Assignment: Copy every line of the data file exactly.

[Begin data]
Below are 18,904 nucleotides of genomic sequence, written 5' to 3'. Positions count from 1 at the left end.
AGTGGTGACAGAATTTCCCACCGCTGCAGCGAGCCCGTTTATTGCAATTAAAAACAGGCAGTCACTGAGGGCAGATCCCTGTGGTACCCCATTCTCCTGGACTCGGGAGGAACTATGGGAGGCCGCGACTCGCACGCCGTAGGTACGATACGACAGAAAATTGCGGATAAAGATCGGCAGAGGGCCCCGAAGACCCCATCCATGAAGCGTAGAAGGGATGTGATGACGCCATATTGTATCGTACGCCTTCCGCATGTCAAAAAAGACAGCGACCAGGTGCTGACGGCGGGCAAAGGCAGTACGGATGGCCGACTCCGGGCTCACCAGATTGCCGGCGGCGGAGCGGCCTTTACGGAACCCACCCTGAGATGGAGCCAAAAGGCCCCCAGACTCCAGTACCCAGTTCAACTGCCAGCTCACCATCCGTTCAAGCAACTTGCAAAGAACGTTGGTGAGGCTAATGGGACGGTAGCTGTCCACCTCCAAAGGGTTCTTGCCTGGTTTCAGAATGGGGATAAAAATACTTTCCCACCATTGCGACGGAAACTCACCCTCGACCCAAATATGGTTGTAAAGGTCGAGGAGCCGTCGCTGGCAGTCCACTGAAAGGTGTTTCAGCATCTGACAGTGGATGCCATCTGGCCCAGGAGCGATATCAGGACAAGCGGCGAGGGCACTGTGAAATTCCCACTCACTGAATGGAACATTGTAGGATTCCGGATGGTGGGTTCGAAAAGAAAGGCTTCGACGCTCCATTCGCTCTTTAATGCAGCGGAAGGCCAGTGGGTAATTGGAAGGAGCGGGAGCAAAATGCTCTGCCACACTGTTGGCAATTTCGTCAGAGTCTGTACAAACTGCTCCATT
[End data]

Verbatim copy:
Below are 18,904 nucleotides of genomic sequence, written 5' to 3'. Positions count from 1 at the left end.
AGTGGTGACAGAATTTCCCACCGCTGCAGCGAGCCCGTTTATTGCAATTAAAAACAGGCAGTCACTGAGGGCAGATCCCTGTGGTACCCCATTCTCCTGGACTCGGGAGGAACTATGGGAGGCCGCGACTCGCACGCCGTAGGTACGATACGACAGAAAATTGCGGATAAAGATCGGCAGAGGGCCCCGAAGACCCCATCCATGAAGCGTAGAAGGGATGTGATGACGCCATATTGTATCGTACGCCTTCCGCATGTCAAAAAAGACAGCGACCAGGTGCTGACGGCGGGCAAAGGCAGTACGGATGGCCGACTCCGGGCTCACCAGATTGCCGGCGGCGGAGCGGCCTTTACGGAACCCACCCTGAGATGGAGCCAAAAGGCCCCCAGACTCCAGTACCCAGTTCAACTGCCAGCTCACCATCCGTTCAAGCAACTTGCAAAGAACGTTGGTGAGGCTAATGGGACGGTAGCTGTCCACCTCCAAAGGGTTCTTGCCTGGTTTCAGAATGGGGATAAAAATACTTTCCCACCATTGCGACGGAAACTCACCCTCGACCCAAATATGGTTGTAAAGGTCGAGGAGCCGTCGCTGGCAGTCCACTGAAAGGTGTTTCAGCATCTGACAGTGGATGCCATCTGGCCCAGGAGCGATATCAGGACAAGCGGCGAGGGCACTGTGAAATTCCCACTCACTGAATGGAACATTGTAGGATTCCGGATGGTGGGTTCGAAAAGAAAGGCTTCGACGCTCCATTCGCTCTTTAATGCAGCGGAAGGCCAGTGGGTAATTGGAAGGAGCGGGAGCAAAATGCTCTGCCACACTGTTGGCAATTTCGTCAGAGTCTGTACAAACTGCTCCATT